Before I had a chance to call her, she called me.  The kids had liked her; she thought it was going to be a great term.  I  took her out to dinner that Saturday to celebrate her teaching debut.  She had a third-grade class.  To hear her tell it, each and every pupil was a remarkable child.  She was already planning on extra books she'd have them read and field trips she'd take them on.
She also talked a lot about the school's principal, a Mr. Wright.  He'd more or less taken her under his wing, telling her she was a natural teacher.  He'd studied in England, had read  everything, could have taught college but instead had gone into public school teaching and now was the youngest principal in the system. After hearing much more about Mr. Wright than I really cared to, I took Kate home.  I'd assumed she'd at least invite me in,  but she said she had class preparation to do.  I kissed her good night and returned to my apartment.  I wondered if those third-graders realized what a devoted teacher they had.
The rest of that fall followed the same pattern.  On some weekends Kate said she was too busy to see me.  On others, I'd go over to her place but she'd grade papers or something while I watched television.  The few times I coaxed her into bed she was passive, her eyes looking beyond mine, and I could imagine that she was planning the next day's lesson.
In early December, Kate informed me that she wouldn't be able to spend Christmas with me.  Mr. Wright was having a big party at his home, which was of course confined to just the teachers at his school.  She'd told me in advance so that I could make other plans.  I decided to fly back to New York for a long overdue visit to my parents.I spent a day going to the second-hand book stores on Third Avenue and in one came across a set of Jane Austen's novels in good condition.  Remembering that Kate had told me Jane Austen was her favorite novelist, I bought them for her as a Christmas present.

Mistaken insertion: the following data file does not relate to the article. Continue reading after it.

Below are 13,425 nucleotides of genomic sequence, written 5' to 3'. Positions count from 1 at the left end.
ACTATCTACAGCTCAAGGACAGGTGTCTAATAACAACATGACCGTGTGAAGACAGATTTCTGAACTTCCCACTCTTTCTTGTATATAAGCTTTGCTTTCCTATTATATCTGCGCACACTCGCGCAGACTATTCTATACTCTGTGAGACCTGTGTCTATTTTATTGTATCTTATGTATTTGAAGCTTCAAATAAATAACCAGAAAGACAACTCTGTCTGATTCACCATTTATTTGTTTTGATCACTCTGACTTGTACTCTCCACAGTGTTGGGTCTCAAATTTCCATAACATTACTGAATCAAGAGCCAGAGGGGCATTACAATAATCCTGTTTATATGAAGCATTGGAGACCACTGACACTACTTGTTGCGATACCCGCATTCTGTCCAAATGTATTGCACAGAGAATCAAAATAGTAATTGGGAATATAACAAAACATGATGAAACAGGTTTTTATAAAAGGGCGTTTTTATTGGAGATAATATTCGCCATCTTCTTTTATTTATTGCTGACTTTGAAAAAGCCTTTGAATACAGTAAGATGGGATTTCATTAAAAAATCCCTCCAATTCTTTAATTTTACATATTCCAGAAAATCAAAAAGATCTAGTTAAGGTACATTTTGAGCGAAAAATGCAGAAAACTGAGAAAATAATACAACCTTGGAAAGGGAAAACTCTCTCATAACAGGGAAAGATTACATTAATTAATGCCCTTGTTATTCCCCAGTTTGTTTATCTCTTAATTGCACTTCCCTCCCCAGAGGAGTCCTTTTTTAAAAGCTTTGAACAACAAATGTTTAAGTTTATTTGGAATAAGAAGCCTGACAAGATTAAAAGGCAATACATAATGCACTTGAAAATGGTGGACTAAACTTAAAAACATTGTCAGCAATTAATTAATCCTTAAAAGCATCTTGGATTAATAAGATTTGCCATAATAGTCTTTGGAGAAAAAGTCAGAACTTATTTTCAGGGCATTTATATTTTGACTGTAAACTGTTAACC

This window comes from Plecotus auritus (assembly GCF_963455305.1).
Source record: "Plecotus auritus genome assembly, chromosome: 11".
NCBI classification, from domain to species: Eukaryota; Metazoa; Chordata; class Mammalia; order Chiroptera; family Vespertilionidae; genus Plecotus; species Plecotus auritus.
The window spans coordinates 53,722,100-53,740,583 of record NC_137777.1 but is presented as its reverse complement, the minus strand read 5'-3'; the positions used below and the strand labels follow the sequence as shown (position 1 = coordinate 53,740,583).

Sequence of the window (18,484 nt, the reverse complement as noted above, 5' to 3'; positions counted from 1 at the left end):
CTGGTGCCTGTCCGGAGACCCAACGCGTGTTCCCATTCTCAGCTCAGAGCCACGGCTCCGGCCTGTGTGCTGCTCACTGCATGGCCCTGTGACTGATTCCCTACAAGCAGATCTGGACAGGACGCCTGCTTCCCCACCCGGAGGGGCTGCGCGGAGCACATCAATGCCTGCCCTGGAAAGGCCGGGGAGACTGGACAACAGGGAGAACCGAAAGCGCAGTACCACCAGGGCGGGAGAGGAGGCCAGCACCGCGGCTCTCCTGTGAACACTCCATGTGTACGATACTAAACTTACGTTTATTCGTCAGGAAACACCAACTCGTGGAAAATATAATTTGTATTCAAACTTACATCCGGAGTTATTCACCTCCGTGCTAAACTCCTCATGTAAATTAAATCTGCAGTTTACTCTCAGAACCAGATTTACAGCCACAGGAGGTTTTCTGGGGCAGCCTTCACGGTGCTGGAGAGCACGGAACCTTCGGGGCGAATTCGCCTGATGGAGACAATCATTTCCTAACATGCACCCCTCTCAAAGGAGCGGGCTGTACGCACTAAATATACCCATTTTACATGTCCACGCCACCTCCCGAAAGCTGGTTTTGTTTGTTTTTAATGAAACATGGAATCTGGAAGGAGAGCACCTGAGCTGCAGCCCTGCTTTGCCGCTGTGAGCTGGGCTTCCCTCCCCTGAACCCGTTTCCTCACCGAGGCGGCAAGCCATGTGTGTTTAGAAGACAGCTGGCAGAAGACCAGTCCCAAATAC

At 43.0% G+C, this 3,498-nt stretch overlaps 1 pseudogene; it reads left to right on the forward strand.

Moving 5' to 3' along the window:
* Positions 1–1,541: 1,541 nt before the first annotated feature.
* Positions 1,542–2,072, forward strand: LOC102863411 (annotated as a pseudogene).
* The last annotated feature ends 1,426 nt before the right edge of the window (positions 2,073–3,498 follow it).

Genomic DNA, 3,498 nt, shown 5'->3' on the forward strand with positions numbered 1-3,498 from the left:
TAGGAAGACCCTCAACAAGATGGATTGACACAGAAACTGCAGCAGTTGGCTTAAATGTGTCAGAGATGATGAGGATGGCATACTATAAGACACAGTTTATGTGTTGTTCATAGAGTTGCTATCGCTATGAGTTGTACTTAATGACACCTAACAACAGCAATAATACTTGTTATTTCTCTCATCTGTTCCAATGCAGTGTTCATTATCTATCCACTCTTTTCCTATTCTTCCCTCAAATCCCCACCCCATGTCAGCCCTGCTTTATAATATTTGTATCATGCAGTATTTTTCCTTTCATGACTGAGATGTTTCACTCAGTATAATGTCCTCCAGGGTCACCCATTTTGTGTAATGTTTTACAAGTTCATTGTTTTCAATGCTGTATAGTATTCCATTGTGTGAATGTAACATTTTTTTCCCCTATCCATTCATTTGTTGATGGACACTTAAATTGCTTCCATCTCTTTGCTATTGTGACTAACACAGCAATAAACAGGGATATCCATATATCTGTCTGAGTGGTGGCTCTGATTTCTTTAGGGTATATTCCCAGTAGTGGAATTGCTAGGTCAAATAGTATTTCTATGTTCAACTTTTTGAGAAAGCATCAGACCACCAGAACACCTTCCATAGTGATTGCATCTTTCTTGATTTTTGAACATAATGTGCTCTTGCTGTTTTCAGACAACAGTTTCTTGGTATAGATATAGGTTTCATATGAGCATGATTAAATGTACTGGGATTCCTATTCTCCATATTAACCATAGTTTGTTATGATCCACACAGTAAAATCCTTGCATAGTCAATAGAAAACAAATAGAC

I called Kate on my return to San Francisco, and was  surprised when she immediately asked me over.  She was at her most animated, kissing me as soon as I entered, bringing me a glass of wine, then, before I had a chance to say anything, telling me all the details of Mr. Wright's (only he was now Freddie) great Christmas party.  Finally, I was able to present her with the box I'd put the Jane Austen novels in.  She tore open the paper excitedly, then looked disappointed as she took out one of the books.
"I thought she was your favorite," I said.  "That's why I bought them."
"Oh, Freddie says she had a second-rate mind," she said.  She went on to give me Freddie's viewpoint on other English novelists.  As soon as I finished the wine I said I really must be going, I hadn't even unpacked yet.
 She didn't seem to be terribly disappointed.  "That's all right,” she said.  “I have a lot of things to do myself.
I almost called Kate several times that winter but each time  thought, No, it was over, let it be.  At first, whenever my phone rang, I thought it might be Kate, but it never was.  Then in early spring she did call.  Her voice was flat, dispirited.  She was having problems with her class.  The other teachers resented her innovations; they didn't want to try anything new.
  "What does Freddie, uh, Mr. Wright, say?"
  "Oh, Freddie.  He's just gotten married and is on his honeymoon.  He couldn't care less."
 We talked some more.  She sounded so listless that I asked if she was okay, if she wouldn't like me to come over.  "No," she replied, her voice regaining a little life.  "I'll be fine.  I just wanted to talk to someone.  Don't worry, they won't get the better of me."
  "Well, okay," I said, and hung up.
Over the next few weeks, I was worried about Kate and wondered if I should call.  But I didn't know if I could help her or even if I was up to offering her any help.  I'd begun taking out Bud's sister Barbara.  She was a nice girl, not terribly exciting but steady and dependable.  No, I was just now getting my own life in order.  I couldn't afford to get involved again in Kate's ups and downs.  Besides, she was resilient; she'd be able to cope. 

But I never took Barbara to Golden Gate Park, where Kate and I had spent that golden day the summer before.

© Martin Green October 2006